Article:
We started marching together here in Brisbane on ANZAC Day 1993 as 35 Sqn/RTFV. Then after that march we formed an ANZAC Day march committee to attend parade meetings and organise the after march function every year. As the number of marchers increased every year, the “committee” decided to ask our fellow marchers, would they wish to form as association, and on ANZAC Day 1997, 35 SQUADRON/RTFV ASSOCIATION was formed. On ANZAC Day 1998, it was agreed by the newly elected committee and fellow members of our Association to change the name to RTFV/35 SQUADRON ASSOCIATION.
No. 35 Squadron was formed at RAAF Base Pearce on 11 March 1942. Initially flying only within Western Australia and later to cover all of Australia and New Guinea from August 1943. It also flew the south west Pacific following the Japanese surrender in August 1945. No. 35 Squadron flew Australian soldier and ex-prisoners home in early 1946. It supported No. 81 wing as part of the British Commonwealth Occupation Force. The Squadron was disbanded at Townsville on 10 June 1946.
In 1964, the Australian Government decided to deploy an Australian transport unit to Vietnam. The first of the rugged RAAF DHC-4A Caribou aircraft. Three of these aircraft (A4-171, -179 and -185) were diverted direct to Vietnam, arriving Vung Tau on 8 August 1964. The first deployment to Vietnam was known as RAAF Transport Flight Vietnam. RTFV -35Sqn. used the call-sign “Wallaby’ and later became known as “Wallaby Airlines”.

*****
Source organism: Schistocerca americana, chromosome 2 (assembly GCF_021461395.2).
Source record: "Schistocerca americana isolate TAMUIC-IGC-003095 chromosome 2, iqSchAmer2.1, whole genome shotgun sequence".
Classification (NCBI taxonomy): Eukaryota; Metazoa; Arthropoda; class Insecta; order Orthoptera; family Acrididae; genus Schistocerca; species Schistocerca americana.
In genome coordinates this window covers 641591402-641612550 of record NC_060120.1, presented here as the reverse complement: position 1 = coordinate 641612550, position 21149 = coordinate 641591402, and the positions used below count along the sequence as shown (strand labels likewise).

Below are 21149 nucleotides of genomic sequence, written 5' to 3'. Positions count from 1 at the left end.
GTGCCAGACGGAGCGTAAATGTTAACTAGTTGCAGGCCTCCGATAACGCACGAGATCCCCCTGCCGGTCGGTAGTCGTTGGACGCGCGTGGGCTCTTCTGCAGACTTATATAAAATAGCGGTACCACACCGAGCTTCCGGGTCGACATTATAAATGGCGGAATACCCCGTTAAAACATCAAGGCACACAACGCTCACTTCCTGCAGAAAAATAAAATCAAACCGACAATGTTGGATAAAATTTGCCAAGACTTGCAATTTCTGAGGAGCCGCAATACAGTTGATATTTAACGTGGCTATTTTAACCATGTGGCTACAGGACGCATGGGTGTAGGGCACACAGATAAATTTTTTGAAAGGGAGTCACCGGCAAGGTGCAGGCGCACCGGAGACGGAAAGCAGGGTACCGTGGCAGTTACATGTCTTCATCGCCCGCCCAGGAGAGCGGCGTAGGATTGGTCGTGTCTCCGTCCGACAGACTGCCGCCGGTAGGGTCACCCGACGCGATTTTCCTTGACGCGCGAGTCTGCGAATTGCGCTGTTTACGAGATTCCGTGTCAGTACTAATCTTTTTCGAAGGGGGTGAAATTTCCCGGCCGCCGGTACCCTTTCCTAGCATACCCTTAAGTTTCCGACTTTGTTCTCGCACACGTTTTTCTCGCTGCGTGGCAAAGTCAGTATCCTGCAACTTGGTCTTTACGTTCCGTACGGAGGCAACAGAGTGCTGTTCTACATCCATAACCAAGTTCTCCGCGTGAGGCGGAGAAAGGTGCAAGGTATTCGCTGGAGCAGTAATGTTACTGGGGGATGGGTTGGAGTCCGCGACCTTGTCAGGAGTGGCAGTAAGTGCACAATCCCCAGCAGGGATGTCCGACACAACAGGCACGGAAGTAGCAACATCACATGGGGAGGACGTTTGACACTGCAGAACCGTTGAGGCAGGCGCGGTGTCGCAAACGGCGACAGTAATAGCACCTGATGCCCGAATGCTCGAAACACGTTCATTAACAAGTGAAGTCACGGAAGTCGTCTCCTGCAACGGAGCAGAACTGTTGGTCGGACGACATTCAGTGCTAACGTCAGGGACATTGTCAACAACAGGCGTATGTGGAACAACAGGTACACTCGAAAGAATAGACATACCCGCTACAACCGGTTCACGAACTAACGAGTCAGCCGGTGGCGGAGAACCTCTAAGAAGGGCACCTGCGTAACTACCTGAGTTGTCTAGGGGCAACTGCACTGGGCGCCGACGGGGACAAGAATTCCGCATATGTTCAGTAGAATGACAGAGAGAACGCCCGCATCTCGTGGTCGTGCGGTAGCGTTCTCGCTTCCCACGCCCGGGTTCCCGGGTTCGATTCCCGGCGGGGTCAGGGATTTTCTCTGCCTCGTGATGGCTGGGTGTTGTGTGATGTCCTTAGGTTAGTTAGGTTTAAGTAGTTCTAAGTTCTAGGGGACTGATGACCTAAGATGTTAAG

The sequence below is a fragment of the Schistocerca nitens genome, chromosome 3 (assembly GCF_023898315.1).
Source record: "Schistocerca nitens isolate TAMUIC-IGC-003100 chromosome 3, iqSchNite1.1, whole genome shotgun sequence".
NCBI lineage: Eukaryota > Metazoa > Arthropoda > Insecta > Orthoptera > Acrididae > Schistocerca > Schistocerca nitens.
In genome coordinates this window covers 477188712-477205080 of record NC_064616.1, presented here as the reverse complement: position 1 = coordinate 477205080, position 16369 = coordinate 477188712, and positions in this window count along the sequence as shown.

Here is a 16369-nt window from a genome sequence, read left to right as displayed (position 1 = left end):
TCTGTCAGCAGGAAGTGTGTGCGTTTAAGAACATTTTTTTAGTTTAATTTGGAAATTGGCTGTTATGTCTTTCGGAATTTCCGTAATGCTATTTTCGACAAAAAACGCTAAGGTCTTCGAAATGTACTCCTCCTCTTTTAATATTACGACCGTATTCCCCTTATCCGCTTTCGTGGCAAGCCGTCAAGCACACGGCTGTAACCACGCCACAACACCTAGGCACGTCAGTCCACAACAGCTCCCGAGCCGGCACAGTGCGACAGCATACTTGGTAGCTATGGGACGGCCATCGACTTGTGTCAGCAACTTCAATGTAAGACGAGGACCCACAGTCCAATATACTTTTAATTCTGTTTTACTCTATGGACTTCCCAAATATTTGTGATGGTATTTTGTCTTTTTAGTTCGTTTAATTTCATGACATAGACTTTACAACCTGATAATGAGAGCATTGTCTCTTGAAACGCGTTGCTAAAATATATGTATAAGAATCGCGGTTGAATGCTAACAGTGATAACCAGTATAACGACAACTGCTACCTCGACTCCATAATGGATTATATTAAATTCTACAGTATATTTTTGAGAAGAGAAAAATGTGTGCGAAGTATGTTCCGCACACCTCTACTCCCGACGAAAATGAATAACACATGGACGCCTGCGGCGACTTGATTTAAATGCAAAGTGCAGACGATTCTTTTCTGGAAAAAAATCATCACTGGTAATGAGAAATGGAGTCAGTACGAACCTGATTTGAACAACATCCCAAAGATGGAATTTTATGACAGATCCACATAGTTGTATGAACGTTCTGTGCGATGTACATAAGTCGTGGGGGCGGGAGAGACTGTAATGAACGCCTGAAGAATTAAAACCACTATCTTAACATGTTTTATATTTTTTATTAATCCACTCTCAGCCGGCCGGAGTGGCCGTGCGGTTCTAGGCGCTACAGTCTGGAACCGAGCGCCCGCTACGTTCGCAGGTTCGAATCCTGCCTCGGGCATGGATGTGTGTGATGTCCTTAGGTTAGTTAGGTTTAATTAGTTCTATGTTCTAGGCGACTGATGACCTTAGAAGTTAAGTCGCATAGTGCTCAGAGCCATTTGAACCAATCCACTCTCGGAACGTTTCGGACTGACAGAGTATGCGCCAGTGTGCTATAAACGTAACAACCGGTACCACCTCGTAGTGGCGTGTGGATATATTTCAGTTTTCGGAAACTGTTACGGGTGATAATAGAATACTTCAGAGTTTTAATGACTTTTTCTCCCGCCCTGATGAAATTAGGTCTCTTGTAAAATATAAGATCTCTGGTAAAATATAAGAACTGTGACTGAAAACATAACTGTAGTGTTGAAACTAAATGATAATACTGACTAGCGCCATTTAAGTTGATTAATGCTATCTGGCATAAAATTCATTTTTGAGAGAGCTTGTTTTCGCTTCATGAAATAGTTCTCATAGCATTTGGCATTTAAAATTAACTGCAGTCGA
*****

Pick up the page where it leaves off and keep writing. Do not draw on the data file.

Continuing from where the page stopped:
On 1 June 1966 it was redesignated No. 35 Squadron at Vung Tau in South Vietnam. The aircraft that No. 35 Squadron operated were Fox Moth (1942 -1943), de Havilland Dragon (1942 -1943), de Havilland Moth Minor (1942 -1943), Fairey Battle (1942 -1943), de Havilland Tiger Moth (1942 -1943), Avro Anson (1942 -1943), de Havilland Dragon Rapide (1942 -1943), Northrop Delta (1942 -1943), Douglas Dakota (1943 -1946), de Havilland Canada DHC-4 Caribou (1966 – 2000), Bell UH-1 Iroquois (1977 – 1989).
There has always been rivalry between all three military services but as for me, I now wave a flag of truce as I reflect on days gone by in peace and war. There are so many memories, the reliable and beloved Huey helicopter, the seemingly vulnerable Spartan patrol boats and then of course those magnificent …
As the RAAF is planning to demob Caribous it is an appropriate time that the origins of “Wallaby” are explained. The like most tales of origins the name “Wallaby” Airlines was a combination of different events. To the best of my recollections this is how the nameless form; a name which later became famous in …
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